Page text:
Later in the night, Doran started getting text messages informing her that the store had been destroyed, and a picture had been posted on Facebook. “I was heartbroken by the news and it was a total shock. I was heartbroken for so many as it touched the whole community. My prayers are with everyone that has lost loved ones or that have been affected by this storm,” she said.

In shock, the team at The Good News Shoppe didn’t know what to do or say. Doran’s family, friends, and the community stepped up to help during this difficult time.

“I showed up to the store ready to start salvaging anything we could and we were greeted with family, friends, staff, church family, and people I didn’t even know. It was such a humbling experience. It was hard to complain when you had the love of God working through all of these people,” said Doran. “The community stepped up, not only for me, but for so many others. I am forever grateful and hope in some way I will be able to pass it on to others what has been given to me.”

When the team walked into the destruction there was a tag hanging on the wall, once attached to a sweatshirt. “The shirts were gone, but it was the only thing left on the wall. It said, “I WILL NOT BE SHAKEN.” It was such a powerful message and so true,” said Doran. “I’ve learned through this experience that God is right there with us and that this is just something we will grow from and not be shaken.”

Not only was a tag of hope still hanging, Doran was surprised to find another discovery.

“One of the most interesting things that happened from the store was how some items seemed almost untouched. The Bibles were still in their place just like you would have come into the store ready to pick up a Bible,” said Doran. “Most of them were damaged, but relatively untouched. I totally believe that God wanted everyone to know That God’s Word still stands. We felt that since the Bibles weren’t in salable condition we donated them to two churches to hand out to families when they came in for supplies. It’s our prayer that we were able to plant a seed especially during a time that is so tragic for so many,” said Doran.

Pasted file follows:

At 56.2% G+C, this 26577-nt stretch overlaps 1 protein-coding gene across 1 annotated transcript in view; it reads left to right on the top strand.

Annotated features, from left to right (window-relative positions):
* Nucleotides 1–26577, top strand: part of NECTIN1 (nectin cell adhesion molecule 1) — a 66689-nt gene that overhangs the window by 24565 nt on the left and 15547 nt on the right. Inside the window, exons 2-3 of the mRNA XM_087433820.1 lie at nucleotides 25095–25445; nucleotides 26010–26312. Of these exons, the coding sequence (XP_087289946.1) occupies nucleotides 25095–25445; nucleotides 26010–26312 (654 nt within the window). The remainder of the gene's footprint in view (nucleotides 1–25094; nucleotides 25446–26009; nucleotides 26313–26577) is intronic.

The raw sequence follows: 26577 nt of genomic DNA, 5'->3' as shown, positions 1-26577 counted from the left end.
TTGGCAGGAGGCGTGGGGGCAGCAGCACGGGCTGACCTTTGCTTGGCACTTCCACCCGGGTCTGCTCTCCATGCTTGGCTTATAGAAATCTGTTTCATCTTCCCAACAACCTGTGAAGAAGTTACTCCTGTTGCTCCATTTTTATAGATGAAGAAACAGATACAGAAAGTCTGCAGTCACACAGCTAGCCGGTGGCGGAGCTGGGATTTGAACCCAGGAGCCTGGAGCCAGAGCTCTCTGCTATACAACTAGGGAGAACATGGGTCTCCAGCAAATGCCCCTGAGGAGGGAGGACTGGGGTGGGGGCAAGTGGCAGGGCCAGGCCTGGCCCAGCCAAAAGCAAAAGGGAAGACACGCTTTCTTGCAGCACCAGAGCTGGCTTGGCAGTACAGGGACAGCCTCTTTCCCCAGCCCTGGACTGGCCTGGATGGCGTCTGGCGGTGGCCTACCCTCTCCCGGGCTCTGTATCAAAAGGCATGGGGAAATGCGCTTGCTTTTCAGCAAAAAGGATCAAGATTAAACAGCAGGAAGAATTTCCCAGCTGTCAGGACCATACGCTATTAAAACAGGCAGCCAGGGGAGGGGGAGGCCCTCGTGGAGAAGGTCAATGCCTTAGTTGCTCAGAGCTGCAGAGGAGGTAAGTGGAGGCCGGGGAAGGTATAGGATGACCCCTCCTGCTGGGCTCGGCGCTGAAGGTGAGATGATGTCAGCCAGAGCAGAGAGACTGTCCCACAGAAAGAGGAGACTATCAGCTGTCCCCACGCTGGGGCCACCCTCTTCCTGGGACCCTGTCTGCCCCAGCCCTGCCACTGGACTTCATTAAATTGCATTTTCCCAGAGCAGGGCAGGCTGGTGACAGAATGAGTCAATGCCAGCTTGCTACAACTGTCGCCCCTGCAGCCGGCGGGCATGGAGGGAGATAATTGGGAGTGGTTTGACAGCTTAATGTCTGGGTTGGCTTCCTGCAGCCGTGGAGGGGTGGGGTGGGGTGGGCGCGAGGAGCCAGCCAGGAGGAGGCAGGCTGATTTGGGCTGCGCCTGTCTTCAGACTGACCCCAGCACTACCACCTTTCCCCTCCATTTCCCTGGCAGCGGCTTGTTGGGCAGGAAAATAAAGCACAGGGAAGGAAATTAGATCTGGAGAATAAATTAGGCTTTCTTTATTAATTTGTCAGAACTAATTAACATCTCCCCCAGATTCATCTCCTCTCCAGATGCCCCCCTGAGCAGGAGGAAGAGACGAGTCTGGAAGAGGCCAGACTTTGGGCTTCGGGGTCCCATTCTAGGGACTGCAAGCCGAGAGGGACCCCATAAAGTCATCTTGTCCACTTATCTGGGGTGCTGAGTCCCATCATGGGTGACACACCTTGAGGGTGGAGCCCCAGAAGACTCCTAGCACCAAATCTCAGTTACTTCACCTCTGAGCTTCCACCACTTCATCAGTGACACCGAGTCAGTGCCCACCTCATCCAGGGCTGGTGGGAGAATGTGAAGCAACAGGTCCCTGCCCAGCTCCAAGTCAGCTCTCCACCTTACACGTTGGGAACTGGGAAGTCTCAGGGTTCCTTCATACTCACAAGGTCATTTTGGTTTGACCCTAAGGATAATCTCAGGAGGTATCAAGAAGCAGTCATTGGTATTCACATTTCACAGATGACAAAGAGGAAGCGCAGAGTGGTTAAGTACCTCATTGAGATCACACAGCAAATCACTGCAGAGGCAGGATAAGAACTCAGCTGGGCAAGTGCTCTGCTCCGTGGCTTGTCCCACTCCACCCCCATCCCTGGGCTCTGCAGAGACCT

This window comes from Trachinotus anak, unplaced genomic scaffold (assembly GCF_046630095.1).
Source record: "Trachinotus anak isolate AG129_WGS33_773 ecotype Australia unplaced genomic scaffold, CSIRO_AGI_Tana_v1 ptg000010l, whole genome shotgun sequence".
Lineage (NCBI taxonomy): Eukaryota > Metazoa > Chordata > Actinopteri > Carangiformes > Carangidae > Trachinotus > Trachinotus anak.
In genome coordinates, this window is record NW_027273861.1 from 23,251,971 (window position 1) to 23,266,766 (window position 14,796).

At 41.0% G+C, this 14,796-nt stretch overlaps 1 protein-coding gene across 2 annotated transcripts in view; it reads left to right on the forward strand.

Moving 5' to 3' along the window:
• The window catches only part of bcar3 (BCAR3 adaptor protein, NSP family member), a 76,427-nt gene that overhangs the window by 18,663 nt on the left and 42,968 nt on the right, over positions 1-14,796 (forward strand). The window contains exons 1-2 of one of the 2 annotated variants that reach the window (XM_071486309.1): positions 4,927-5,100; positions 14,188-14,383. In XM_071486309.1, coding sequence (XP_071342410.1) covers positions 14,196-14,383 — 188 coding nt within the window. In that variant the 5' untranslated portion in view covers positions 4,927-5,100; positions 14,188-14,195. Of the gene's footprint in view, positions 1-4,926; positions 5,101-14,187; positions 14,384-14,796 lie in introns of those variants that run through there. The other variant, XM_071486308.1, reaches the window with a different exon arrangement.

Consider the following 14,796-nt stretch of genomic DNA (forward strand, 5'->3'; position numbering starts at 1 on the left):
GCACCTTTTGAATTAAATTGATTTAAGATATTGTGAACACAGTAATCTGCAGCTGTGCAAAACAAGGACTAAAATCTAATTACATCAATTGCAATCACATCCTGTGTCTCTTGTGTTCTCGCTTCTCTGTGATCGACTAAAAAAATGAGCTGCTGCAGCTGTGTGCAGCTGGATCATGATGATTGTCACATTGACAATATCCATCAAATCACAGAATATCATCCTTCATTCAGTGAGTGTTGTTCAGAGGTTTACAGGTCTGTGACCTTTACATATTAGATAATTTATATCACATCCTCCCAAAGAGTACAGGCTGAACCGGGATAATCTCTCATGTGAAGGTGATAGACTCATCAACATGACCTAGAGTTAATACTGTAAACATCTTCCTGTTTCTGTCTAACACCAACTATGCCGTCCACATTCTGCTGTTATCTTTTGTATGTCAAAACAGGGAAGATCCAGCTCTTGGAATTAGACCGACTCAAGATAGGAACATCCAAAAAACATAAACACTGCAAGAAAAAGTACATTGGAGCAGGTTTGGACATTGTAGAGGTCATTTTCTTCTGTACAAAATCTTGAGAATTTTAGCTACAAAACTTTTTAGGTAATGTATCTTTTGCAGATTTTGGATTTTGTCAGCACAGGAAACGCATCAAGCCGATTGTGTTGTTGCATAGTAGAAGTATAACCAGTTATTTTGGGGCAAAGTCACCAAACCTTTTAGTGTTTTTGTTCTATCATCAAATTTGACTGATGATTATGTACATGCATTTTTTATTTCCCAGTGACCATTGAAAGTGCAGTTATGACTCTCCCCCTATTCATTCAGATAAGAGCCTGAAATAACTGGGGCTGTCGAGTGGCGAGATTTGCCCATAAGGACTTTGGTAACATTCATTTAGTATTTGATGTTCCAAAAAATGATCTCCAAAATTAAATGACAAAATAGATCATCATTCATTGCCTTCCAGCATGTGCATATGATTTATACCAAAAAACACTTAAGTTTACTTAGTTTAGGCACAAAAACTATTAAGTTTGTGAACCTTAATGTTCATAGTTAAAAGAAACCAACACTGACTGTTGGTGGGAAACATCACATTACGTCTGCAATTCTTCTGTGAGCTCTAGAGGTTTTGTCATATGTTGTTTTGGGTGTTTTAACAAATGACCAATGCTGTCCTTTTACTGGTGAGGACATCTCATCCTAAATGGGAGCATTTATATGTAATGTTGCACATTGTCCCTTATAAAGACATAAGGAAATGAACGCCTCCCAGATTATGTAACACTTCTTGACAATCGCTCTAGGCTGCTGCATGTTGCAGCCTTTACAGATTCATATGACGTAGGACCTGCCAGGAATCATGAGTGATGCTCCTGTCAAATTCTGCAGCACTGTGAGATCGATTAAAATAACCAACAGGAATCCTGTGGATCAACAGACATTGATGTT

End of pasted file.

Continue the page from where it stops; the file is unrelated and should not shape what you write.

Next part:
On the night of Dec. 22, community members and volunteers from near and far joined together and sang by candle light, ‘Light The Fire In My Heart Again,’ mourning what they had lost — yet beginning a journey of healing together.

“I’ve learned that Mayfield is what a community should be. I knew that before the tornado based on the support that we got from our community, but it’s at a different level now. Mayfield cares, our community cares, our leaders care,” said Doran. “It’s amazing how many people have come into our town to help from all over the world, our own people that have stepped up and worked so much to help our great little town. I know everyone is so grateful.”

Currently, The Good News Shoppe is working moving to a new location at the Mayfield Plaza. The landlord is hopeful that renovations to the space will be completed in the next couple months.

The GNS is almost 43 years old, and the Dorans pray they will have many more years with their community.

“I don’t feel like our story is over yet, and we are just fixing to start the next chapter. We are excited for what God has planned for us and am excited for the future,” said Doran. “We may come back different and in a new place, but one thing is for sure — the love of God will be there.”